History of Hymns: "O Word of God Incarnate"
"O Word of God Incarnate"
William W. How
The United Methodist Hymnal, No. 598
O Word of God incarnate,
O Wisdom from on high,
O Truth unchanged, unchanging
O Light of our dark sky:
we praise you for the radiance
that from the hallowed page,
a lantern to our footsteps
shines on from age to age.
Anglican Bishop William Walsham How (1823-1897) is best know for one of the great All Saints Day hymns, “For all the saints who from their labors rest.” While one of the great legacies to the church from the 19th century, we actually learn more about How from his hymn on scripture, “O Word of God incarnate.”
If not a unique bishop of his time, How was certainly an anomaly. He rejected offers to serve as bishop in prestigious settings such as Manchester and Durham and instead ministered in a slum area of London, a choice that resulted in his designation as “the poor man’s bishop.” While other bishops often lived in luxurious settings and were conveyed by private coach, How lived and worked with his people, traveling by public transportation.
While many churchmen were appalled by the doctrine of evolution and the feeling that science challenged the truth of the Bible, How was much more discerning. In his 1887 sermon “The Bible and Science,” How observed that evolution included many facts and theories that were difficult to dispute, and added one could not state categorically that “[a]ll such-like speculations are straight against God’s Word and therefore utterly untrue.”
Even Thomas Henry Huxley (1825-1895), grandfather of Aldous Huxley, and a leader in the scientific debate in England who was often known as “Darwin’s Bulldog,” cites the sermon in his book, Science and the Christian Tradition (1902). According to hymnologist Albert Bailey, Huxley “says that the Bishop was one of the few people who so treated . . . religion and science that he felt he could go along with him.”
Yet at the same time, this Oxford-educated clergyman had a “high” view of Scripture as this hymn attests. This hymn in praise of the Bible is based on Psalm 119:105, “For the commandment is a lamp; and the law is light; and reproofs of instruction are the way of life.” It first appeared in a joint publication, Supplement to Psalms and Hymns (1867), with T.B. Morrell.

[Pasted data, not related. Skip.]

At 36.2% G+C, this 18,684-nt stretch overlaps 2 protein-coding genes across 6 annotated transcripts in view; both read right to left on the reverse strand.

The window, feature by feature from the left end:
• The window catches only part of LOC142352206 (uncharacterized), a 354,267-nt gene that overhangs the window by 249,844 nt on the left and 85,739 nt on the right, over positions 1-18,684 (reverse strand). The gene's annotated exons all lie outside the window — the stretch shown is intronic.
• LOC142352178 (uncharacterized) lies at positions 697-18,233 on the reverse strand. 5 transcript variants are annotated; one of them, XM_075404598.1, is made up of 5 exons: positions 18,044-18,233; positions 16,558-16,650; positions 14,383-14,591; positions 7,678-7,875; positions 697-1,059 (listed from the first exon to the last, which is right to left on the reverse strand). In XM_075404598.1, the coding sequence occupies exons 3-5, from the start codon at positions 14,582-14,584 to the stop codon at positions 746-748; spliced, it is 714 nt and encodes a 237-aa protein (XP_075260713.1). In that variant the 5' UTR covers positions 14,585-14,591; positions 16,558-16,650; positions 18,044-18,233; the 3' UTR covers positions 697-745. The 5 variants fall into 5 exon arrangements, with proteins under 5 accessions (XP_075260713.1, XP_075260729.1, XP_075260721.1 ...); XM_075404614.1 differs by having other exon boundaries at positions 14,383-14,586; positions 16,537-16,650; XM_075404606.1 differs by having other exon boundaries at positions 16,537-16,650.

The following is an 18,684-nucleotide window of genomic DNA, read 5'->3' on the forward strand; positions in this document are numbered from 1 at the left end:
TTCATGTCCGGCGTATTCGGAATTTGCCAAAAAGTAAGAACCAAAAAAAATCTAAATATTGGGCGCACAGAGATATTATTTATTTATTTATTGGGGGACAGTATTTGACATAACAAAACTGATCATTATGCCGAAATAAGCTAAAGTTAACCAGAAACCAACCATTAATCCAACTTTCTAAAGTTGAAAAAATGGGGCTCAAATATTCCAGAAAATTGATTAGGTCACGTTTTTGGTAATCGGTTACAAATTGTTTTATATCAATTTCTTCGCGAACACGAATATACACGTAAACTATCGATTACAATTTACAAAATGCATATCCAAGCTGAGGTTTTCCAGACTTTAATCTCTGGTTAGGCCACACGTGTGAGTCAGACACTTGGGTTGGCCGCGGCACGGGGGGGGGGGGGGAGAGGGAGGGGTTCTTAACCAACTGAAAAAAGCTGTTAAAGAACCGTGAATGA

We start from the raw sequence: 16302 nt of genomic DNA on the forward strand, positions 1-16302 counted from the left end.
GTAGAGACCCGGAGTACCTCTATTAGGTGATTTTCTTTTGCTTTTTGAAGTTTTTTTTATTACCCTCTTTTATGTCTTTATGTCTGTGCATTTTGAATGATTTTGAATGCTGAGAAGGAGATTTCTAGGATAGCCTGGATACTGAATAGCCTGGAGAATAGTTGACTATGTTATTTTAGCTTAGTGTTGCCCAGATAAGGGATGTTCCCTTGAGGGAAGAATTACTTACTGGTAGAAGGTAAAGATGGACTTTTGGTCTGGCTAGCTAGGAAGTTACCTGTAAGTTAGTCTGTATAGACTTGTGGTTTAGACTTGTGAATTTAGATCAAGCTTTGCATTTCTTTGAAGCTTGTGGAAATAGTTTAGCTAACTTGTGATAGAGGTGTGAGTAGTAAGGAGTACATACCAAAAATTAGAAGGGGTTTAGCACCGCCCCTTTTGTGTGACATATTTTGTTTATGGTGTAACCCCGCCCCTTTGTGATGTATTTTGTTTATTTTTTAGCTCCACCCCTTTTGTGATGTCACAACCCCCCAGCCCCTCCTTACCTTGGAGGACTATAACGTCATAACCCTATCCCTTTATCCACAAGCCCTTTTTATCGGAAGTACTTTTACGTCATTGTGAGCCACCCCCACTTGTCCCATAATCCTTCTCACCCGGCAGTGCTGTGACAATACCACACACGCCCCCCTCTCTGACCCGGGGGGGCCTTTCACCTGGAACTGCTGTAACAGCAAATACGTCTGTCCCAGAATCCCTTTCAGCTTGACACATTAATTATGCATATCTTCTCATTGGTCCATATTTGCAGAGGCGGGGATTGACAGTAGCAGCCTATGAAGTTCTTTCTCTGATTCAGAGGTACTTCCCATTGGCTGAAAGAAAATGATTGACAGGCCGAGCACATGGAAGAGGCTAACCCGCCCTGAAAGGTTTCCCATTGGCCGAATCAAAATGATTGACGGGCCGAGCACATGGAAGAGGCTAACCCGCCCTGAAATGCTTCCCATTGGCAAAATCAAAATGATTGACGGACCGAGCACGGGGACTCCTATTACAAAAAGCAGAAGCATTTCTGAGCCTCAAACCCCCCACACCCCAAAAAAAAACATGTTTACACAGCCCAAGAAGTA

The first line of the hymn echoes John 1:1: “In the beginning was the Word, and the Word was with God, and the Word was God.” Successive biblical metaphors elaborate the nature of the Word: “Wisdom” (James 3:17), “Truth” (John 14:6), “Light” (John 1:4), “lantern to our footsteps” (Psalm 199:105).
In stanza two, the church, given the Word from “our Savior,” becomes its custodian who is to lift the light “o’er all the earth to shine.” The Bible is a “sacred vessel” (originally “casket”) “where gems of truth are stored.” The Word paints a “heaven-drawn picture of Christ, [who is] “the living Word.”
Stanza three begins with an evangelical focus, as “Scripture is a banner before God’s host unfurled”—a sense of what the Anglican Church calls the Church Militant. In the next line the focus switches from “banner” to “beacon”—an image of hope. The Bible then becomes a “chart and compass”—a meaningful image for a seafaring nation whose exploits at sea were both a source of wealth and a protection.
The final stanza is a prayer that petitions Christ to “make your church… a lamp of purest gold” and to “teach your wandering pilgrims by this their path to trace.” Ultimately, the goal is eschatological, where we will see Christ in heaven “face to face.”
How’s 54 hymns were all written between 1858 and 1871 while he was a rector at Whittington, before becoming Suffragan Bishop of East London, and in 1888, the first Bishop of Wakefield. He once said, “A good hymn should be like a good prayer—simple, real, earnest, and reverent.” How was a modernist who studied thoughtfully the latest scientific thinking of his day and still fully embraced Scripture—a model for us over 100 years later.